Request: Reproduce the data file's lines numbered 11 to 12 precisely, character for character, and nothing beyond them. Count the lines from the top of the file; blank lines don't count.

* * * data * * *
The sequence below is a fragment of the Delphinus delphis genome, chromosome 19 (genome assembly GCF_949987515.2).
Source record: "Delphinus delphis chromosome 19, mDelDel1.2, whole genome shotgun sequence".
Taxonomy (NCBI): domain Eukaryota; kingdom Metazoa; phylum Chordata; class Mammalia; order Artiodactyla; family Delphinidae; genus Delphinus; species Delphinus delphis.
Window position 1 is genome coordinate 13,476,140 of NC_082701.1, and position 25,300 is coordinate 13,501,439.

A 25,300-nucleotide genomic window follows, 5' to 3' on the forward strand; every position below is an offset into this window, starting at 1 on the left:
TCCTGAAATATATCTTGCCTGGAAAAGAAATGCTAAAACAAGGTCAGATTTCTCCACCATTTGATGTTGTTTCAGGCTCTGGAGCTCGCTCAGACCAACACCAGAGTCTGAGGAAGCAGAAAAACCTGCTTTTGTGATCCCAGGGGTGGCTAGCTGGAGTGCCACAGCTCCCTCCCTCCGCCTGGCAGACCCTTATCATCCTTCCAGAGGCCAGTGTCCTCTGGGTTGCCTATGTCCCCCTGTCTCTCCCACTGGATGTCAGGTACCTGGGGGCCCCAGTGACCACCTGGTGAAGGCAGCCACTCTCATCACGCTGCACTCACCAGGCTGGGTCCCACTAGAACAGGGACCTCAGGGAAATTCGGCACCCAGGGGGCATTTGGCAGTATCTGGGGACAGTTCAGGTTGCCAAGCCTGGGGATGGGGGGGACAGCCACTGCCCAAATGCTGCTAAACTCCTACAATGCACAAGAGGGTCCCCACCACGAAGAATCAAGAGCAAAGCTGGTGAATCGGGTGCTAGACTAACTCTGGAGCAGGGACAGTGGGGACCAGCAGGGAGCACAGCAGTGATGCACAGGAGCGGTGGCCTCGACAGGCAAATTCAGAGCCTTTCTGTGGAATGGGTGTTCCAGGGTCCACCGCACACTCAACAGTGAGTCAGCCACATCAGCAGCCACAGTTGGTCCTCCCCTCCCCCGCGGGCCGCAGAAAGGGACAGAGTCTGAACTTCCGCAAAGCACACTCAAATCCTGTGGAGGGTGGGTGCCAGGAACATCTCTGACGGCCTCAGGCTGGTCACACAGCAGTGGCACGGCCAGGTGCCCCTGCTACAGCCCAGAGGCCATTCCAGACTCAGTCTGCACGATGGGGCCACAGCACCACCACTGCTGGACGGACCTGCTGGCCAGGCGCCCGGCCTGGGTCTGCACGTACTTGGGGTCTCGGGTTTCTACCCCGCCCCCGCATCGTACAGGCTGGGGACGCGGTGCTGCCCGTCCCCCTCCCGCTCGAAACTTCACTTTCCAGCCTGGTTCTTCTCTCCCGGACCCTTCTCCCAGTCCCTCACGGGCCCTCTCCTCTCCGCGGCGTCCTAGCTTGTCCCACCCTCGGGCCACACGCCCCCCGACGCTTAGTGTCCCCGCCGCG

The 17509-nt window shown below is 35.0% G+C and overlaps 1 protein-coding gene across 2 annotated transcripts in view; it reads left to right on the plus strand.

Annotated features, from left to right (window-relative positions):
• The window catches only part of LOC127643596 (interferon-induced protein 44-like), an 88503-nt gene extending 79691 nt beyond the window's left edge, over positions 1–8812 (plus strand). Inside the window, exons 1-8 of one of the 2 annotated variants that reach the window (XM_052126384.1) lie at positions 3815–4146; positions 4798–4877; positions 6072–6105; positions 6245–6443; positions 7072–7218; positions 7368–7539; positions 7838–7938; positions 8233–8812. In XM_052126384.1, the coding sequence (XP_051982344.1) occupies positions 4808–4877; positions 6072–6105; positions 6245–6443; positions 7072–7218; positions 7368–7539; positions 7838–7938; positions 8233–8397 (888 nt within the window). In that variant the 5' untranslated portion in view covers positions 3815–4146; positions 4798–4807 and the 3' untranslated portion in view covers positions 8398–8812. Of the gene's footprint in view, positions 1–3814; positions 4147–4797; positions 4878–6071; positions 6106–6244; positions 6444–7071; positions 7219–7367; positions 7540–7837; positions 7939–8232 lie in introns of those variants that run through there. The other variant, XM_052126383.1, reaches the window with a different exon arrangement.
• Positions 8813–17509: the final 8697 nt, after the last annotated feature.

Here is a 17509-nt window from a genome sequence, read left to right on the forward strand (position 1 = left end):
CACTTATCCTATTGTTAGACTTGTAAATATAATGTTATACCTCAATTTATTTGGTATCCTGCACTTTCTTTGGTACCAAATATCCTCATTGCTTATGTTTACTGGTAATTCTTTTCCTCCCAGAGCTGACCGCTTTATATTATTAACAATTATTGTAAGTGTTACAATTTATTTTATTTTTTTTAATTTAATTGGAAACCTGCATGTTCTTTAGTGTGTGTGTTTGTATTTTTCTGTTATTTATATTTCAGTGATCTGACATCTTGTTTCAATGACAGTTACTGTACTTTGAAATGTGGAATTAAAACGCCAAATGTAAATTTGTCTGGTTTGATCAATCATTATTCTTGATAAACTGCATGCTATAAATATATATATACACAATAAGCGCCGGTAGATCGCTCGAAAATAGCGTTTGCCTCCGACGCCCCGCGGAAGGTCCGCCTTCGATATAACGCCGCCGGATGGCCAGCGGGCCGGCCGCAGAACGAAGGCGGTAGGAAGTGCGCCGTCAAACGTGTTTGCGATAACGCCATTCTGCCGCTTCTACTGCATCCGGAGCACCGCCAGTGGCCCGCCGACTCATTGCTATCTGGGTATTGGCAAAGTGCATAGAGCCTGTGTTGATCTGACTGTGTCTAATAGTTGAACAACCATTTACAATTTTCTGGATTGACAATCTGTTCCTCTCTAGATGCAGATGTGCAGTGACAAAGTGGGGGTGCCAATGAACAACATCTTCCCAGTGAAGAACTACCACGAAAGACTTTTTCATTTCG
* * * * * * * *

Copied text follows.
Here is a 17509-nt window from a genome sequence, read left to right on the forward strand (position 1 = left end):
CACTTATCCTATTGTTAGACTTGTAAATATAATGTTATACCTCAATTTATTTGGTATCCTGCACTTTCTTTGGTACCAAATATCCTCATTGCTTATGTTTACTGGTAATTCTTTTCCTCCCAGAGCTGACCGCTTTATATTATTAACAATTATTGTAAGTGTTACAATTTATTTTATTTTTTTTAATTTAATTGGAAACCTGCATGTTCTTTAGTGTGTGTGTTTGTATTTTTCTGTTATTTATATTTCAGTGATCTGACATCTTGTTTCAATGACAGTTACTGTACTTTGAAATGTGGAATTAAAACGCCAAATGTAAATTTGTCTGGTTTGATCAATCATTATTCTTGATAAACTGCATGCTATAAATATATATATACACAATAAGCGCCGGTAGATCGCTCGAAAATAGCGTTTGCCTCCGACGCCCCGCGGAAGGTCCGCCTTCGATATAACGCCGCCGGATGGCCAGCGGGCCGGCCGCAGAACGAAGGCGGTAGGAAGTGCGCCGTCAAACGTGTTTGCGATAACGCCATTCTGCCGCTTCTACTGCATCCGGAGCACCGCCAGTGGCCCGCCGACTCATTGCTATCTGGGTATTGGCAAAGTGCATAGAGCCTGTGTTGATCTGACTGTGTCTAATAGTTGAACAACCATTTACAATTTTCTGGATTGACAATCTGTTCCTCTCTAGATGCAGATGTGCAGTGACAAAGTGGGGGTGCCAATGAACAACATCTTCCCAGTGAAGAACTACCACGAAAGACTTTTTCATTTCG